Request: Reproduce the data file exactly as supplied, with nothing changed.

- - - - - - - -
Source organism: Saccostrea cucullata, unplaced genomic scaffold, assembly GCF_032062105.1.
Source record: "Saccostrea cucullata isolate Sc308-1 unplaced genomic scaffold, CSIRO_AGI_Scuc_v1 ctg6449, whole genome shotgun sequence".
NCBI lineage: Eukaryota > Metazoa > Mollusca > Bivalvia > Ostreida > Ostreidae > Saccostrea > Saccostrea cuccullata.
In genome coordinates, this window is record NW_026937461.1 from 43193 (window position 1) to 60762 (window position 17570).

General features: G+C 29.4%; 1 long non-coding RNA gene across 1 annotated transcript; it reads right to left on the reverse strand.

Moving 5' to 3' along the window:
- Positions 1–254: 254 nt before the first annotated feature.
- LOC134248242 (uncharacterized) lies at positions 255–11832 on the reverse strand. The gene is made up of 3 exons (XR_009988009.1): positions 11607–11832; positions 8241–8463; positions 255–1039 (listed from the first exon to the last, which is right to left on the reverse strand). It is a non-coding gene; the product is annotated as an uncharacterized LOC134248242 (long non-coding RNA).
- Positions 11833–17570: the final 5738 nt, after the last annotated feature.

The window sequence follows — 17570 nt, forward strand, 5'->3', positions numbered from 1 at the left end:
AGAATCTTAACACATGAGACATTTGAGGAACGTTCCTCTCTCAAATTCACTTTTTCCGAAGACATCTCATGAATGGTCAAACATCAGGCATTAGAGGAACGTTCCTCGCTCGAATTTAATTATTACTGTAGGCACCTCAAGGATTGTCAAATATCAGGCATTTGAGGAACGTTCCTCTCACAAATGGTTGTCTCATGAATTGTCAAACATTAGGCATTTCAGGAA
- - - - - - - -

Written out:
Source organism: Saccostrea cucullata, unplaced genomic scaffold, assembly GCF_032062105.1.
Source record: "Saccostrea cucullata isolate Sc308-1 unplaced genomic scaffold, CSIRO_AGI_Scuc_v1 ctg6449, whole genome shotgun sequence".
NCBI lineage: Eukaryota > Metazoa > Mollusca > Bivalvia > Ostreida > Ostreidae > Saccostrea > Saccostrea cuccullata.
In genome coordinates, this window is record NW_026937461.1 from 43193 (window position 1) to 60762 (window position 17570).

General features: G+C 29.4%; 1 long non-coding RNA gene across 1 annotated transcript; it reads right to left on the reverse strand.

Moving 5' to 3' along the window:
- Positions 1–254: 254 nt before the first annotated feature.
- LOC134248242 (uncharacterized) lies at positions 255–11832 on the reverse strand. The gene is made up of 3 exons (XR_009988009.1): positions 11607–11832; positions 8241–8463; positions 255–1039 (listed from the first exon to the last, which is right to left on the reverse strand). It is a non-coding gene; the product is annotated as an uncharacterized LOC134248242 (long non-coding RNA).
- Positions 11833–17570: the final 5738 nt, after the last annotated feature.

The window sequence follows — 17570 nt, forward strand, 5'->3', positions numbered from 1 at the left end:
AGAATCTTAACACATGAGACATTTGAGGAACGTTCCTCTCTCAAATTCACTTTTTCCGAAGACATCTCATGAATGGTCAAACATCAGGCATTAGAGGAACGTTCCTCGCTCGAATTTAATTATTACTGTAGGCACCTCAAGGATTGTCAAATATCAGGCATTTGAGGAACGTTCCTCTCACAAATGGTTGTCTCATGAATTGTCAAACATTAGGCATTTCAGGAA